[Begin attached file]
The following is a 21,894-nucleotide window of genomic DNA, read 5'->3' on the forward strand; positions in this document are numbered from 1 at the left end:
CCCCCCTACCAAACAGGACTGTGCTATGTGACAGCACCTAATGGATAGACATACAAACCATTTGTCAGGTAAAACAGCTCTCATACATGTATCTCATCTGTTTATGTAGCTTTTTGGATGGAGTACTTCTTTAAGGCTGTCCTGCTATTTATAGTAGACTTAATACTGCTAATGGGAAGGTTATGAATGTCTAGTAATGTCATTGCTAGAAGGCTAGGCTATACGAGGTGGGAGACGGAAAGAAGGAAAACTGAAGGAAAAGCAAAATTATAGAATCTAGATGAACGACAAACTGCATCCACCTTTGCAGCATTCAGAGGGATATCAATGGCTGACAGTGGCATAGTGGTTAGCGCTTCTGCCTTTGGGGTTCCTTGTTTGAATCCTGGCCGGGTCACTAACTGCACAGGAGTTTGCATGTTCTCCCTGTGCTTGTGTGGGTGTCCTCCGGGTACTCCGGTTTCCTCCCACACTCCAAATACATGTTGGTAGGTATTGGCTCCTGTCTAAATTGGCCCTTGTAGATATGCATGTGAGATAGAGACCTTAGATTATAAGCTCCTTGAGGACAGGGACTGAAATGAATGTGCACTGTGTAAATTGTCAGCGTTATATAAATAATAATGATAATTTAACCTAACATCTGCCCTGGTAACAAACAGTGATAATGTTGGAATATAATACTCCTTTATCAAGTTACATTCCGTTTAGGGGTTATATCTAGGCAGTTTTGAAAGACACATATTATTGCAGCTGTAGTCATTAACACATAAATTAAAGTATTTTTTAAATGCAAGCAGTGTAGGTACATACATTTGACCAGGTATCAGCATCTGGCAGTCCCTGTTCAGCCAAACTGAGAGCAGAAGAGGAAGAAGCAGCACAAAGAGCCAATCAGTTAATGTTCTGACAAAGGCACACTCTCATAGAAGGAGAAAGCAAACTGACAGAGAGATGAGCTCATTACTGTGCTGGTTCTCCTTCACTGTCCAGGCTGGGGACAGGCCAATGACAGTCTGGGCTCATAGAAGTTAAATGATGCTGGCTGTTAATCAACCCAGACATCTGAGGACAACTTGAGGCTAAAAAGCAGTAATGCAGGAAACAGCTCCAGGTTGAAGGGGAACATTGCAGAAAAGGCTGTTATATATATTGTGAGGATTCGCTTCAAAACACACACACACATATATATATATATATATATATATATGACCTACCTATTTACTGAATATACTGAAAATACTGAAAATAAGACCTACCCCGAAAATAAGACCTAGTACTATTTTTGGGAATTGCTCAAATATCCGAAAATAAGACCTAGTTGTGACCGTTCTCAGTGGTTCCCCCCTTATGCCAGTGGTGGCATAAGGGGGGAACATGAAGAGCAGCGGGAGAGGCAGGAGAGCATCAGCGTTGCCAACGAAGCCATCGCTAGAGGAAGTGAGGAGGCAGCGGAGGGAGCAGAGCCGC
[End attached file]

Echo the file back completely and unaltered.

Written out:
The following is a 21,894-nucleotide window of genomic DNA, read 5'->3' on the forward strand; positions in this document are numbered from 1 at the left end:
CCCCCCTACCAAACAGGACTGTGCTATGTGACAGCACCTAATGGATAGACATACAAACCATTTGTCAGGTAAAACAGCTCTCATACATGTATCTCATCTGTTTATGTAGCTTTTTGGATGGAGTACTTCTTTAAGGCTGTCCTGCTATTTATAGTAGACTTAATACTGCTAATGGGAAGGTTATGAATGTCTAGTAATGTCATTGCTAGAAGGCTAGGCTATACGAGGTGGGAGACGGAAAGAAGGAAAACTGAAGGAAAAGCAAAATTATAGAATCTAGATGAACGACAAACTGCATCCACCTTTGCAGCATTCAGAGGGATATCAATGGCTGACAGTGGCATAGTGGTTAGCGCTTCTGCCTTTGGGGTTCCTTGTTTGAATCCTGGCCGGGTCACTAACTGCACAGGAGTTTGCATGTTCTCCCTGTGCTTGTGTGGGTGTCCTCCGGGTACTCCGGTTTCCTCCCACACTCCAAATACATGTTGGTAGGTATTGGCTCCTGTCTAAATTGGCCCTTGTAGATATGCATGTGAGATAGAGACCTTAGATTATAAGCTCCTTGAGGACAGGGACTGAAATGAATGTGCACTGTGTAAATTGTCAGCGTTATATAAATAATAATGATAATTTAACCTAACATCTGCCCTGGTAACAAACAGTGATAATGTTGGAATATAATACTCCTTTATCAAGTTACATTCCGTTTAGGGGTTATATCTAGGCAGTTTTGAAAGACACATATTATTGCAGCTGTAGTCATTAACACATAAATTAAAGTATTTTTTAAATGCAAGCAGTGTAGGTACATACATTTGACCAGGTATCAGCATCTGGCAGTCCCTGTTCAGCCAAACTGAGAGCAGAAGAGGAAGAAGCAGCACAAAGAGCCAATCAGTTAATGTTCTGACAAAGGCACACTCTCATAGAAGGAGAAAGCAAACTGACAGAGAGATGAGCTCATTACTGTGCTGGTTCTCCTTCACTGTCCAGGCTGGGGACAGGCCAATGACAGTCTGGGCTCATAGAAGTTAAATGATGCTGGCTGTTAATCAACCCAGACATCTGAGGACAACTTGAGGCTAAAAAGCAGTAATGCAGGAAACAGCTCCAGGTTGAAGGGGAACATTGCAGAAAAGGCTGTTATATATATTGTGAGGATTCGCTTCAAAACACACACACACATATATATATATATATATATATATATGACCTACCTATTTACTGAATATACTGAAAATACTGAAAATAAGACCTACCCCGAAAATAAGACCTAGTACTATTTTTGGGAATTGCTCAAATATCCGAAAATAAGACCTAGTTGTGACCGTTCTCAGTGGTTCCCCCCTTATGCCAGTGGTGGCATAAGGGGGGAACATGAAGAGCAGCGGGAGAGGCAGGAGAGCATCAGCGTTGCCAACGAAGCCATCGCTAGAGGAAGTGAGGAGGCAGCGGAGGGAGCAGAGCCGC